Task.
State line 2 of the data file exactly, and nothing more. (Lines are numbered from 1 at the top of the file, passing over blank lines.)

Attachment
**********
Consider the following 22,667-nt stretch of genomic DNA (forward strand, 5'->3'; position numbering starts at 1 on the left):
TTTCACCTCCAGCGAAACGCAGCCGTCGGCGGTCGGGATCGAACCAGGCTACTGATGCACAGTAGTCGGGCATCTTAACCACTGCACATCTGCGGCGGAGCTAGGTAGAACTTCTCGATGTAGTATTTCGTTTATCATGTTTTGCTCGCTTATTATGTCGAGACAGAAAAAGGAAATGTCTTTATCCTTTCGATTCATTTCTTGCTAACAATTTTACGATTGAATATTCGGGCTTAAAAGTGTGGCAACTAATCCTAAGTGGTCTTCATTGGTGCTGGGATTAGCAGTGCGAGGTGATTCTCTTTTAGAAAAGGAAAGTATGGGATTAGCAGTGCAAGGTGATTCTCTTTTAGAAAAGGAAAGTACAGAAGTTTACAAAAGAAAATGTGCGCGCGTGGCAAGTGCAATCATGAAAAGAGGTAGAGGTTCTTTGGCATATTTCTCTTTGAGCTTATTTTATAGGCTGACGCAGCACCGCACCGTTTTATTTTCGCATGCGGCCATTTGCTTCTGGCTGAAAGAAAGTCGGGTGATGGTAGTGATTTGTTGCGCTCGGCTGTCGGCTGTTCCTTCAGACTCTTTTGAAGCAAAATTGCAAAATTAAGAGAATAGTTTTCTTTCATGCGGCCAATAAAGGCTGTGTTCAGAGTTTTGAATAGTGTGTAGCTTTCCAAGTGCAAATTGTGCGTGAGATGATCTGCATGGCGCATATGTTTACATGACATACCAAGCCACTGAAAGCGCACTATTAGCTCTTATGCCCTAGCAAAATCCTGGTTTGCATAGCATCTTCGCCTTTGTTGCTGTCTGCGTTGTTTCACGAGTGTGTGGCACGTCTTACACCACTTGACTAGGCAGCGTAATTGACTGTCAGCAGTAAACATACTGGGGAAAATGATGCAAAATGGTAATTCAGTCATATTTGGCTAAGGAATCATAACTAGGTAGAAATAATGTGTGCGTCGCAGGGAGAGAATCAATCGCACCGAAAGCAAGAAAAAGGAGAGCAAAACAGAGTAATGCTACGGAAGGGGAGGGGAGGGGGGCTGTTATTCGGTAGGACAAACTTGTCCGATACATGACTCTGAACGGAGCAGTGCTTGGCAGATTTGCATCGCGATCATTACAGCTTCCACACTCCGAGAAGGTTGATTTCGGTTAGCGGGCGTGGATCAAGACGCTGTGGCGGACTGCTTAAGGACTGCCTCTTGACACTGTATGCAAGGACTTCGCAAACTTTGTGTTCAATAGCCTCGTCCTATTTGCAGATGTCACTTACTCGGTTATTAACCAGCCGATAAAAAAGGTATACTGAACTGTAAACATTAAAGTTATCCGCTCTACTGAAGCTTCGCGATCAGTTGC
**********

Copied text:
TTTCACCTCCAGCGAAACGCAGCCGTCGGCGGTCGGGATCGAACCAGGCTACTGATGCACAGTAGTCGGGCATCTTAACCACTGCACATCTGCGGCGGAGCTAGGTAGAACTTCTCGATGTAGTATTTCGTTTATCATGTTTTGCTCGCTTATTATGTCGAGACAGAAAAAGGAAATGTCTTTATCCTTTCGATTCATTTCTTGCTAACAATTTTACGATTGAATATTCGGGCTTAAAAGTGTGGCAACTAATCCTAAGTGGTCTTCATTGGTGCTGGGATTAGCAGTGCGAGGTGATTCTCTTTTAGAAAAGGAAAGTATGGGATTAGCAGTGCAAGGTGATTCTCTTTTAGAAAAGGAAAGTACAGAAGTTTACAAAAGAAAATGTGCGCGCGTGGCAAGTGCAATCATGAAAAGAGGTAGAGGTTCTTTGGCATATTTCTCTTTGAGCTTATTTTATAGGCTGACGCAGCACCGCACCGTTTTATTTTCGCATGCGGCCATTTGCTTCTGGCTGAAAGAAAGTCGGGTGATGGTAGTGATTTGTTGCGCTCGGCTGTCGGCTGTTCCTTCAGACTCTTTTGAAGCAAAATTGCAAAATTAAGAGAATAGTTTTCTTTCATGCGGCCAATAAAGGCTGTGTTCAGAGTTTTGAATAGTGTGTAGCTTTCCAAGTGCAAATTGTGCGTGAGATGATCTGCATGGCGCATATGTTTACATGACATACCAAGCCACTGAAAGCGCACTATTAGCTCTTATGCCCTAGCAAAATCCTGGTTTGCATAGCATCTTCGCCTTTGTTGCTGTCTGCGTTGTTTCACGAGTGTGTGGCACGTCTTACACCACTTGACTAGGCAGCGTAATTGACTGTCAGCAGTAAACATACTGGGGAAAATGATGCAAAATGGTAATTCAGTCATATTTGGCTAAGGAATCATAACTAGGTAGAAATAATGTGTGCGTCGCAGGGAGAGAATCAATCGCACCGAAAGCAAGAAAAAGGAGAGCAAAACAGAGTAATGCTACGGAAGGGGAGGGGAGGGGGGCTGTTATTCGGTAGGACAAACTTGTCCGATACATGACTCTGAACGGAGCAGTGCTTGGCAGATTTGCATCGCGATCATTACAGCTTCCACACTCCGAGAAGGTTGATTTCGGTTAGCGGGCGTGGATCAAGACGCTGTGGCGGACTGCTTAAGGACTGCCTCTTGACACTGTATGCAAGGACTTCGCAAACTTTGTGTTCAATAGCCTCGTCCTATTTGCAGATGTCACTTACTCGGTTATTAACCAGCCGATAAAAAAGGTATACTGAACTGTAAACATTAAAGTTATCCGCTCTACTGAAGCTTCGCGATCAGTTGC